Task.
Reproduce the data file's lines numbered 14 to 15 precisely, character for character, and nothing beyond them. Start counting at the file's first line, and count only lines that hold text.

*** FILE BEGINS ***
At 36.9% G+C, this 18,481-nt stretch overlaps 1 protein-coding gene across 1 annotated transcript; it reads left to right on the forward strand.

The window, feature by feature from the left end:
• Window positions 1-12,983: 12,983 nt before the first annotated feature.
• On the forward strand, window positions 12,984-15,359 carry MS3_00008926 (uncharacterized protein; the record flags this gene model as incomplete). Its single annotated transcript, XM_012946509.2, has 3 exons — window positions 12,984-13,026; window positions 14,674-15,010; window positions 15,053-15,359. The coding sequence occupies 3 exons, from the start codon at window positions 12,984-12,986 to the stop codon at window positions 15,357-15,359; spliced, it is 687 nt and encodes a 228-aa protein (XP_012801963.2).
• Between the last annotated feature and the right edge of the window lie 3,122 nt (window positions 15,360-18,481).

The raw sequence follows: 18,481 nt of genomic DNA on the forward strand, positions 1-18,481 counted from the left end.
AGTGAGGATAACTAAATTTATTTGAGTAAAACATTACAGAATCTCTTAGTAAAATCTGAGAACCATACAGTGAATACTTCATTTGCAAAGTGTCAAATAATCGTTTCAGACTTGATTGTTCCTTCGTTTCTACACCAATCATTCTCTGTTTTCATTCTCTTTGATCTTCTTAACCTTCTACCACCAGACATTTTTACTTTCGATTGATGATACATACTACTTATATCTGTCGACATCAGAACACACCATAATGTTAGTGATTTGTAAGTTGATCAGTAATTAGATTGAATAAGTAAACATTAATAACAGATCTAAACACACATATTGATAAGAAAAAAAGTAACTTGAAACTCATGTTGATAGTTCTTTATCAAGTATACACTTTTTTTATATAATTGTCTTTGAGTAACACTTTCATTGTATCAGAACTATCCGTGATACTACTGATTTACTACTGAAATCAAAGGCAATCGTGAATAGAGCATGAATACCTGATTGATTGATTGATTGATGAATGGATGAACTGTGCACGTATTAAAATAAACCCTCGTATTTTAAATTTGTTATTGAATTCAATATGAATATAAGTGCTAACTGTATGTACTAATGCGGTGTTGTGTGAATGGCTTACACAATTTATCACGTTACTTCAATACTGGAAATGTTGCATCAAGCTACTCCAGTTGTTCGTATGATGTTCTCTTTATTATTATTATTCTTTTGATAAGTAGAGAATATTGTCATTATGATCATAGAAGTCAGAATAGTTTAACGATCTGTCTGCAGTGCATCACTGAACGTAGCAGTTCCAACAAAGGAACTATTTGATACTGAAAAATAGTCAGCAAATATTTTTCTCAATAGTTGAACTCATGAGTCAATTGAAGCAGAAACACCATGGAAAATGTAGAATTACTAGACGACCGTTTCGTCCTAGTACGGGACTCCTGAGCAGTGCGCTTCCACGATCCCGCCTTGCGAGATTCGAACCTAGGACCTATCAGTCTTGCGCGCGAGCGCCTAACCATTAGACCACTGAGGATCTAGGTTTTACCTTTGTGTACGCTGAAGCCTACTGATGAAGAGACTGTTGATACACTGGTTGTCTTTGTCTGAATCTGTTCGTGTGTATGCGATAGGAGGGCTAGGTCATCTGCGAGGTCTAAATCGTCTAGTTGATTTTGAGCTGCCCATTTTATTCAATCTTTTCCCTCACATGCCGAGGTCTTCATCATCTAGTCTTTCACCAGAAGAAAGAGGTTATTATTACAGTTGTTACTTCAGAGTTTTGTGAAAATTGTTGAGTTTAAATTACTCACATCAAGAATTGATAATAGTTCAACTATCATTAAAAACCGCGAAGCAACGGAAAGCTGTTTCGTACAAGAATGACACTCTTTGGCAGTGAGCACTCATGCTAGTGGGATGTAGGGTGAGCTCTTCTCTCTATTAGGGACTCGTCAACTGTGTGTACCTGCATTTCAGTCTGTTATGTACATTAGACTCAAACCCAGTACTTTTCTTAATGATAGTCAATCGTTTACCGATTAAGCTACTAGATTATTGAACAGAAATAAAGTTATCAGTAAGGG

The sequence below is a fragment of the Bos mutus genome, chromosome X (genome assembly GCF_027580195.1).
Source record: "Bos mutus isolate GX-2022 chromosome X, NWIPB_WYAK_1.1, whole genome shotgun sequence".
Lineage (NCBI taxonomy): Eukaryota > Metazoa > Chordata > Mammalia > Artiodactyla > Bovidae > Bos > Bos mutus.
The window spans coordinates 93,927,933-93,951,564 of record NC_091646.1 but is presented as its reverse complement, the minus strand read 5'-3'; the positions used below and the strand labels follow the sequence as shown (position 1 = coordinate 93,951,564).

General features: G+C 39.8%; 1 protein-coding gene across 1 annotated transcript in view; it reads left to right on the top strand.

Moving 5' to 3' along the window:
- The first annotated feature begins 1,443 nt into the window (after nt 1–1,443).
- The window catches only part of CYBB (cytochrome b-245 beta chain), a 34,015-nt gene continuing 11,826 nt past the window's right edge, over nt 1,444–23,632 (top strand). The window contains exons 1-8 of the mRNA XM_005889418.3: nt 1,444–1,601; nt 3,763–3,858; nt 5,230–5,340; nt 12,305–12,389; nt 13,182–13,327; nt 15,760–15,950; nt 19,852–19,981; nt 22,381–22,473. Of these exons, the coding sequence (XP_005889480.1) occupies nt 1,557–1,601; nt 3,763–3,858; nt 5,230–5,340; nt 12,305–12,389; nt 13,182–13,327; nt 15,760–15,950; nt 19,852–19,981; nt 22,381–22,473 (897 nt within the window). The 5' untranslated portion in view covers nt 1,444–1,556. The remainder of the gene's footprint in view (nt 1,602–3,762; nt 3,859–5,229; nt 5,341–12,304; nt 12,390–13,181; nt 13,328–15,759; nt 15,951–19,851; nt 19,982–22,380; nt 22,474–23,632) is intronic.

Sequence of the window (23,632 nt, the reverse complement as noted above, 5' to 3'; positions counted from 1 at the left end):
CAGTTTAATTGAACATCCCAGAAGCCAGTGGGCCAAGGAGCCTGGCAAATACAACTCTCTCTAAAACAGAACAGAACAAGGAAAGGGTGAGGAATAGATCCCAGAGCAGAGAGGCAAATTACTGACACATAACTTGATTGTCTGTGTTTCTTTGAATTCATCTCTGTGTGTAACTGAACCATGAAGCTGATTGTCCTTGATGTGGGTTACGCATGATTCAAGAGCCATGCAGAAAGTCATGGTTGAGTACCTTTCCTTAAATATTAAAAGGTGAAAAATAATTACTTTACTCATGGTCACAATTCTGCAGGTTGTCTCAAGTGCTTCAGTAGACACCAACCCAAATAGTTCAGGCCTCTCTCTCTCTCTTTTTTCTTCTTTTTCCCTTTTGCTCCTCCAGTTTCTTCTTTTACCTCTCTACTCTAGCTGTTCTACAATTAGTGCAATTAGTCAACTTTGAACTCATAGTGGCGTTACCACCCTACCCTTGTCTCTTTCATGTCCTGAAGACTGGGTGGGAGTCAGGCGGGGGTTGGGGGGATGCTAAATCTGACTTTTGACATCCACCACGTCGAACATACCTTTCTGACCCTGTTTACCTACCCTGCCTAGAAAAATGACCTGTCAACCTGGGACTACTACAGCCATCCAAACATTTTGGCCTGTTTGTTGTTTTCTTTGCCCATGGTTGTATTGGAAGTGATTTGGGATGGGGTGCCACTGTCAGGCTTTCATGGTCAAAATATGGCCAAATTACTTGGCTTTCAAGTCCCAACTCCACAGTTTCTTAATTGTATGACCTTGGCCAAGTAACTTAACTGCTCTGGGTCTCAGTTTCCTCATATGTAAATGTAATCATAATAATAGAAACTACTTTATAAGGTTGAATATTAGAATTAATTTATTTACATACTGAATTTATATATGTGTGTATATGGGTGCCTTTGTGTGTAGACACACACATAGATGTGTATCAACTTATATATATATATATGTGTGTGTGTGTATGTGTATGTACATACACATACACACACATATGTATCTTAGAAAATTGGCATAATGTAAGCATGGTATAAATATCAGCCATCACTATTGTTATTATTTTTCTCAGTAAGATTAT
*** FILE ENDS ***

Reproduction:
- The first annotated feature begins 1,443 nt into the window (after nt 1–1,443).
- The window catches only part of CYBB (cytochrome b-245 beta chain), a 34,015-nt gene continuing 11,826 nt past the window's right edge, over nt 1,444–23,632 (top strand). The window contains exons 1-8 of the mRNA XM_005889418.3: nt 1,444–1,601; nt 3,763–3,858; nt 5,230–5,340; nt 12,305–12,389; nt 13,182–13,327; nt 15,760–15,950; nt 19,852–19,981; nt 22,381–22,473. Of these exons, the coding sequence (XP_005889480.1) occupies nt 1,557–1,601; nt 3,763–3,858; nt 5,230–5,340; nt 12,305–12,389; nt 13,182–13,327; nt 15,760–15,950; nt 19,852–19,981; nt 22,381–22,473 (897 nt within the window). The 5' untranslated portion in view covers nt 1,444–1,556. The remainder of the gene's footprint in view (nt 1,602–3,762; nt 3,859–5,229; nt 5,341–12,304; nt 12,390–13,181; nt 13,328–15,759; nt 15,951–19,851; nt 19,982–22,380; nt 22,474–23,632) is intronic.